Tag Archives: plot

Writing your CHARACTER in your Screenplay. Tips

Screenplay writing is all about three major components – PLOT, THEME and CHARACTER. The following are notes on writing for CHARACTER and getting the best out of your script.

What makes a good character?
1) DRAMATIC NEED – What does he/she want, is going to get or going to achieve?
2) POINT OF VIEW – Ways the character views the world3) ATTITUDE – Manner of opinion
4) CHANGE – Characters must change

FILM IS BEHAVIOR

The purpose of dialogue in screenplay writing
-Moves story forward
-Communicates facts and information to the reader
-Reveals character
-Establishes character relationships
-Makes your chracters real, natural and spontaneous
-Reveals the conflicts of the story and characters
-Reveals the emotional states of your characters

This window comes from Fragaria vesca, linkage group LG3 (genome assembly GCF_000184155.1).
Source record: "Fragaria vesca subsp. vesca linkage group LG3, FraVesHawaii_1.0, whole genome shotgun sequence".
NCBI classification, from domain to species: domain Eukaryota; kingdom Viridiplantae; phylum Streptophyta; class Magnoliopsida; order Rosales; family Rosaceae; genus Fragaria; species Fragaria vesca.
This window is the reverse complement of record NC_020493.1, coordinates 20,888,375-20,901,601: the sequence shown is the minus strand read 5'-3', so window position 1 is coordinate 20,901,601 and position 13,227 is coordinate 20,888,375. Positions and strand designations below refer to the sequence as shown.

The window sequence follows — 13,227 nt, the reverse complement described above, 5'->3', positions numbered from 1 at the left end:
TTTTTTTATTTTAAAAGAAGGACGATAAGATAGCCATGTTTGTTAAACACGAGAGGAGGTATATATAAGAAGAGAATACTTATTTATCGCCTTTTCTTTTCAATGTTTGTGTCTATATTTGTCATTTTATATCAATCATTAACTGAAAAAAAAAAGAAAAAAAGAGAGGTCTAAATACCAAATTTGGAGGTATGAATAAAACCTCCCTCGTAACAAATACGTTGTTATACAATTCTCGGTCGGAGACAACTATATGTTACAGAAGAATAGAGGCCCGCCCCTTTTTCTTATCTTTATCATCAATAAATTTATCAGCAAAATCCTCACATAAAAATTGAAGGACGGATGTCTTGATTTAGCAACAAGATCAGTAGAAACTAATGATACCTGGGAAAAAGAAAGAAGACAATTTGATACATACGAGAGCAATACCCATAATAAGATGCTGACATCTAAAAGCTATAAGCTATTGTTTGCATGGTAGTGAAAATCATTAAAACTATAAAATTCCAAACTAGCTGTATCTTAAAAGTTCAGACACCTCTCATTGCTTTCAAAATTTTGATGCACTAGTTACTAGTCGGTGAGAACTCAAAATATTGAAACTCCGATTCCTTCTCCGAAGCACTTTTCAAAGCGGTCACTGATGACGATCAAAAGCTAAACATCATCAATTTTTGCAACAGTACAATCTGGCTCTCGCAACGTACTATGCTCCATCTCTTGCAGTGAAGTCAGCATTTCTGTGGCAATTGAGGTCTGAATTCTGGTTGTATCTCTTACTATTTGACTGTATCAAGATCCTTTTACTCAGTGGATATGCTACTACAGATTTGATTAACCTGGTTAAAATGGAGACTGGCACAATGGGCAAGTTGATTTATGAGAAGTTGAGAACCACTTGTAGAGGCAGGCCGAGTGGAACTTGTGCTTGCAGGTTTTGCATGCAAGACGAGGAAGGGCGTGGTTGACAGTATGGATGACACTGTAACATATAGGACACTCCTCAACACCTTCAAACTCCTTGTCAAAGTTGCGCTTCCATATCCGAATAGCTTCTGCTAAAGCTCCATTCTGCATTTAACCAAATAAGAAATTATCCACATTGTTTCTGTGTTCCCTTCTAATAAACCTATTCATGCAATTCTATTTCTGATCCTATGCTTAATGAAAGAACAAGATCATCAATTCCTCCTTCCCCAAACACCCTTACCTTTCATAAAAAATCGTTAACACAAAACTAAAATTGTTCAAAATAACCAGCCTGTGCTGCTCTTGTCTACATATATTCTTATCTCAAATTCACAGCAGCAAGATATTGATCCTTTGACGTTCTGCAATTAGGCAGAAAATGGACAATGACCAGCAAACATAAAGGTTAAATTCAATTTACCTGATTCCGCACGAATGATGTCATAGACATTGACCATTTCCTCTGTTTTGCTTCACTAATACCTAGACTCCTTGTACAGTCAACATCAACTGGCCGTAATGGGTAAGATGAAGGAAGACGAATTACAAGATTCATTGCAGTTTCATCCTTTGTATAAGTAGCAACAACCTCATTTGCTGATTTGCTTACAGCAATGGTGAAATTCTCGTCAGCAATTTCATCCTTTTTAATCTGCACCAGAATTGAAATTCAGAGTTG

-Comments on the action

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“I find that when I am working on a screenplay I become like an antenna and suddenly, somewhat like a paranoid-schizophrenic, everything relates to my screenplay: a mentioned recipe, a joke somebody tells, a billboard that I see. It all becomes grist for whatever screenplay I’m working on.”
– WESLEY STRICK, Screenwriter (Cape Fear, Wolf, True Believers, Arachnophobia

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The CHARACTERS’ EMOTIONS define them as who they are; how they respond to things

EMOTIONS FALL INTO FOUR CATEGORIES
Mad, sad, glad, scared

Make sure to check out WILDsound’s Screenplay Festival where you can submit your script and get it read in front of hundreds of industry people at http://www.wildsound.ca